Bitch #1 complained on set about not being included in the bar for a scene. She alleged age discrimination against her & the older fellow extra she was talking to. For some reason, they had to occupy space near me. I overheard parts of their conversation & eventually had to move away b/c the negativity was bothering me. For those of you who think I'm a negative person because I'm angry, I think this fact might poke a few holes in that theory. I consider myself more of a realist & rational thinker who will face facts vs. someone who bitches & causes problems where none exist.
I think Bitch #1 left early because I didn't see her later as we were dressing out and leaving set for the day. Another extra informed me later that Bitch #1 openly tried telling the director how to do his job. We were sitting in the audience in that scene & I was glad he was there since guess who was sitting there before? Bitch #1!
Bitch #1 also had the gall to tell me what to do when they were placing us & I was trying to find where to sit for the scene. I hope the director ejected her; she claimed she'd been in this business for years & had experience as an extra. If you heard her, you'd have probably also concluded the same thing I did. Which was "Clearly you are still doing this because you're a whiny, complaining bitch."
The director & telling me what to do stuff happened after she was speaking of her prior experience. She was telling a few other extras about this while I was sitting nearby but not participating in the conversation.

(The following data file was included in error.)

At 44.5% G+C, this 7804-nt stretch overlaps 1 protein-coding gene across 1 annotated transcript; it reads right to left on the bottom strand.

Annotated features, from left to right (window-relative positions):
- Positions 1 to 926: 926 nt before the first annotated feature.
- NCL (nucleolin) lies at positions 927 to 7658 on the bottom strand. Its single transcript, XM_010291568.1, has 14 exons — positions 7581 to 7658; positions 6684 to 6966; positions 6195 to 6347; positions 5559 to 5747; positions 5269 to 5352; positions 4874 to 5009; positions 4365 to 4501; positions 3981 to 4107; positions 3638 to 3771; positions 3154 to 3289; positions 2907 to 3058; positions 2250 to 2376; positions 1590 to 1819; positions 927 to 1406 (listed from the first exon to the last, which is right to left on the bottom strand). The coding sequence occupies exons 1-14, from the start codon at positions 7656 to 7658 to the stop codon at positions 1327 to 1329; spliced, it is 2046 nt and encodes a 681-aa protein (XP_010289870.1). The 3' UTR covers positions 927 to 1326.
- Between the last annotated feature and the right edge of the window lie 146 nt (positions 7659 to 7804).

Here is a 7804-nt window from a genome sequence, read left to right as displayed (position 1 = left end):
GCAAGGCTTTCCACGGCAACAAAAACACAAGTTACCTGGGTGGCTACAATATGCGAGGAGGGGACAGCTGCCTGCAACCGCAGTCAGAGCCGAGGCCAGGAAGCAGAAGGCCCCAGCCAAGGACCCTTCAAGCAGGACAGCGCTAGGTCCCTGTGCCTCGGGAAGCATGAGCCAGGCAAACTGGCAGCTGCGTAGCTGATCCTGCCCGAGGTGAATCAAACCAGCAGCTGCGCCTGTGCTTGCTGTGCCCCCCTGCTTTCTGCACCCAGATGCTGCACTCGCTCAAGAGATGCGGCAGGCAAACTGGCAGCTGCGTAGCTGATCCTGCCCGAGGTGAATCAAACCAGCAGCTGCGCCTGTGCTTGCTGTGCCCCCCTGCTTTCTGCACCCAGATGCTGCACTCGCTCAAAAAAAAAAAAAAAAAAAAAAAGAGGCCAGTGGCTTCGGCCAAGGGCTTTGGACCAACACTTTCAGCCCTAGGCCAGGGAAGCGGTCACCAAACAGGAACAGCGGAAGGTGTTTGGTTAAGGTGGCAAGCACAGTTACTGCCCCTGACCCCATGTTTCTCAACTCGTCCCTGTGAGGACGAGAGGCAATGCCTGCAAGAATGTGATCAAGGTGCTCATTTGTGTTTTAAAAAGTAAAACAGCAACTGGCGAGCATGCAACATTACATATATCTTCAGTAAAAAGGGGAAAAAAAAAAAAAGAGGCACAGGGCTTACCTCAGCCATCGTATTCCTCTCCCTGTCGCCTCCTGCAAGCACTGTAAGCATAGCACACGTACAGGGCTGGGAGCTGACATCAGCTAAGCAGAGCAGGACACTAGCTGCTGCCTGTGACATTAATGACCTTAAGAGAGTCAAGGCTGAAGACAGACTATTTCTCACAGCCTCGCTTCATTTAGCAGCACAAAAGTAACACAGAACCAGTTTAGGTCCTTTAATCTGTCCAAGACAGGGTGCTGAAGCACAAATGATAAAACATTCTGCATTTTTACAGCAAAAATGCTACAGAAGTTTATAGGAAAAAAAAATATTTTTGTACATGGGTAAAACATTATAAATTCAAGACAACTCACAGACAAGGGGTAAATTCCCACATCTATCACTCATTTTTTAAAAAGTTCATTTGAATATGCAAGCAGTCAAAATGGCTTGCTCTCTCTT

Random Photographer is how I learned about the hip hop artist being in that scene with the lingerie models. I ended up in that scene as someone crossing in front of the action. I don't think having done that will kill my enforcer cred or power as an exec or attorney.
When the director is getting his picture taken with this gentleman, she asks for & gets a picture with him. Apparently, this major hip hop star is looking at doing more films with this director (or at least the director wanted him to) so who knows if this director might be someone I meet or draft paperwork for later on. She tells folks about this major hip hop star being there & how he was with this major rap group where we have that contact. I thought "Info to store for later."
Random photography w/the famous is also a major no-no.
A third fact about me & sets: chances are, I won't know who the hell you are unless you tell me. I don't really watch network shows & remember that as an entertainment law attorney, I'm not a fan of anyone I've not personally met or had an interaction with. You have to actually do something for me to form an impression of you, good or bad. All I know from seeing you on TV or in a movie is whether you've got any talent or not.